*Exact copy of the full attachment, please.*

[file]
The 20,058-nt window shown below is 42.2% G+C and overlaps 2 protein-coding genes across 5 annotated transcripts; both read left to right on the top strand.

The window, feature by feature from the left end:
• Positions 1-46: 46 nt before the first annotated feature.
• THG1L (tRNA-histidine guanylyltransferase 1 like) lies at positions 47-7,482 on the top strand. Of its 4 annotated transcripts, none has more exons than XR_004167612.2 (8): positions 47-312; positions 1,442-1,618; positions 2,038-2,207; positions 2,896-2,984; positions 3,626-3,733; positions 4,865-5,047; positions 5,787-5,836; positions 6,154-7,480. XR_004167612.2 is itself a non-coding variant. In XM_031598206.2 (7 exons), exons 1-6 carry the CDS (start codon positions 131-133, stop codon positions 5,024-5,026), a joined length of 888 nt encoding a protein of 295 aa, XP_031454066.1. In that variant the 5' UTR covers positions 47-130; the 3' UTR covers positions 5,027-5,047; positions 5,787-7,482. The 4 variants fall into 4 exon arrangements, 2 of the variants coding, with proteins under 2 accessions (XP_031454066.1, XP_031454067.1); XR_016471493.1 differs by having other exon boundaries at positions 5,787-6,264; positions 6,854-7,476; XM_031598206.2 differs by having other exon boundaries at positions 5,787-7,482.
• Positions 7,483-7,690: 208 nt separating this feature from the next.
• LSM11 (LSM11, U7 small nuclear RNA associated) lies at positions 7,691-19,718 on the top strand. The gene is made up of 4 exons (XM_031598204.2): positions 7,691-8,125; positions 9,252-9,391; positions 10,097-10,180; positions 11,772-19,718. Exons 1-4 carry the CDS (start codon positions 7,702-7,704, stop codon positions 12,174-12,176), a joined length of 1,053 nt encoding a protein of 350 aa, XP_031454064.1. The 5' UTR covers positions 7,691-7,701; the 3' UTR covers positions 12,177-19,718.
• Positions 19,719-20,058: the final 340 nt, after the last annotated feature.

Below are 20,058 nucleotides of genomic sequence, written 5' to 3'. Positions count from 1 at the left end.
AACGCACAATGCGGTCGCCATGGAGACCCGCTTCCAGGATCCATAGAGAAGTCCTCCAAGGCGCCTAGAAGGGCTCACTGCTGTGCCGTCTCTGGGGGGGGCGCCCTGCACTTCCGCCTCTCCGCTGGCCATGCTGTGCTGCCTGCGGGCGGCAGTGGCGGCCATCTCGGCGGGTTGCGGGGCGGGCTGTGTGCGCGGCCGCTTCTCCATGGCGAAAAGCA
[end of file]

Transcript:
The 20,058-nt window shown below is 42.2% G+C and overlaps 2 protein-coding genes across 5 annotated transcripts; both read left to right on the top strand.

The window, feature by feature from the left end:
• Positions 1-46: 46 nt before the first annotated feature.
• THG1L (tRNA-histidine guanylyltransferase 1 like) lies at positions 47-7,482 on the top strand. Of its 4 annotated transcripts, none has more exons than XR_004167612.2 (8): positions 47-312; positions 1,442-1,618; positions 2,038-2,207; positions 2,896-2,984; positions 3,626-3,733; positions 4,865-5,047; positions 5,787-5,836; positions 6,154-7,480. XR_004167612.2 is itself a non-coding variant. In XM_031598206.2 (7 exons), exons 1-6 carry the CDS (start codon positions 131-133, stop codon positions 5,024-5,026), a joined length of 888 nt encoding a protein of 295 aa, XP_031454066.1. In that variant the 5' UTR covers positions 47-130; the 3' UTR covers positions 5,027-5,047; positions 5,787-7,482. The 4 variants fall into 4 exon arrangements, 2 of the variants coding, with proteins under 2 accessions (XP_031454066.1, XP_031454067.1); XR_016471493.1 differs by having other exon boundaries at positions 5,787-6,264; positions 6,854-7,476; XM_031598206.2 differs by having other exon boundaries at positions 5,787-7,482.
• Positions 7,483-7,690: 208 nt separating this feature from the next.
• LSM11 (LSM11, U7 small nuclear RNA associated) lies at positions 7,691-19,718 on the top strand. The gene is made up of 4 exons (XM_031598204.2): positions 7,691-8,125; positions 9,252-9,391; positions 10,097-10,180; positions 11,772-19,718. Exons 1-4 carry the CDS (start codon positions 7,702-7,704, stop codon positions 12,174-12,176), a joined length of 1,053 nt encoding a protein of 350 aa, XP_031454064.1. The 5' UTR covers positions 7,691-7,701; the 3' UTR covers positions 12,177-19,718.
• Positions 19,719-20,058: the final 340 nt, after the last annotated feature.

Below are 20,058 nucleotides of genomic sequence, written 5' to 3'. Positions count from 1 at the left end.
AACGCACAATGCGGTCGCCATGGAGACCCGCTTCCAGGATCCATAGAGAAGTCCTCCAAGGCGCCTAGAAGGGCTCACTGCTGTGCCGTCTCTGGGGGGGGCGCCCTGCACTTCCGCCTCTCCGCTGGCCATGCTGTGCTGCCTGCGGGCGGCAGTGGCGGCCATCTCGGCGGGTTGCGGGGCGGGCTGTGTGCGCGGCCGCTTCTCCATGGCGAAAAGCA